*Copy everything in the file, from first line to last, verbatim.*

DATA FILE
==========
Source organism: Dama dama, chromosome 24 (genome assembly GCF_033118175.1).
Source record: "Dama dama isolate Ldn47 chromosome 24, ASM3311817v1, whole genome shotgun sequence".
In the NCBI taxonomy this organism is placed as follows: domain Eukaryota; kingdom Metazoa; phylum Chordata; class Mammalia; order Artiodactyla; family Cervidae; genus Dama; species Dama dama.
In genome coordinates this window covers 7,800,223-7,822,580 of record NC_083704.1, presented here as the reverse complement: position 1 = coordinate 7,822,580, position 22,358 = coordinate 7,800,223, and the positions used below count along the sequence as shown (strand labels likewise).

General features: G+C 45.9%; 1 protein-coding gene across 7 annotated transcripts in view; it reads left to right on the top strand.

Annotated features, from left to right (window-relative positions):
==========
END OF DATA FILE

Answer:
Source organism: Dama dama, chromosome 24 (genome assembly GCF_033118175.1).
Source record: "Dama dama isolate Ldn47 chromosome 24, ASM3311817v1, whole genome shotgun sequence".
In the NCBI taxonomy this organism is placed as follows: domain Eukaryota; kingdom Metazoa; phylum Chordata; class Mammalia; order Artiodactyla; family Cervidae; genus Dama; species Dama dama.
In genome coordinates this window covers 7,800,223-7,822,580 of record NC_083704.1, presented here as the reverse complement: position 1 = coordinate 7,822,580, position 22,358 = coordinate 7,800,223, and the positions used below count along the sequence as shown (strand labels likewise).

General features: G+C 45.9%; 1 protein-coding gene across 7 annotated transcripts in view; it reads left to right on the top strand.

Annotated features, from left to right (window-relative positions):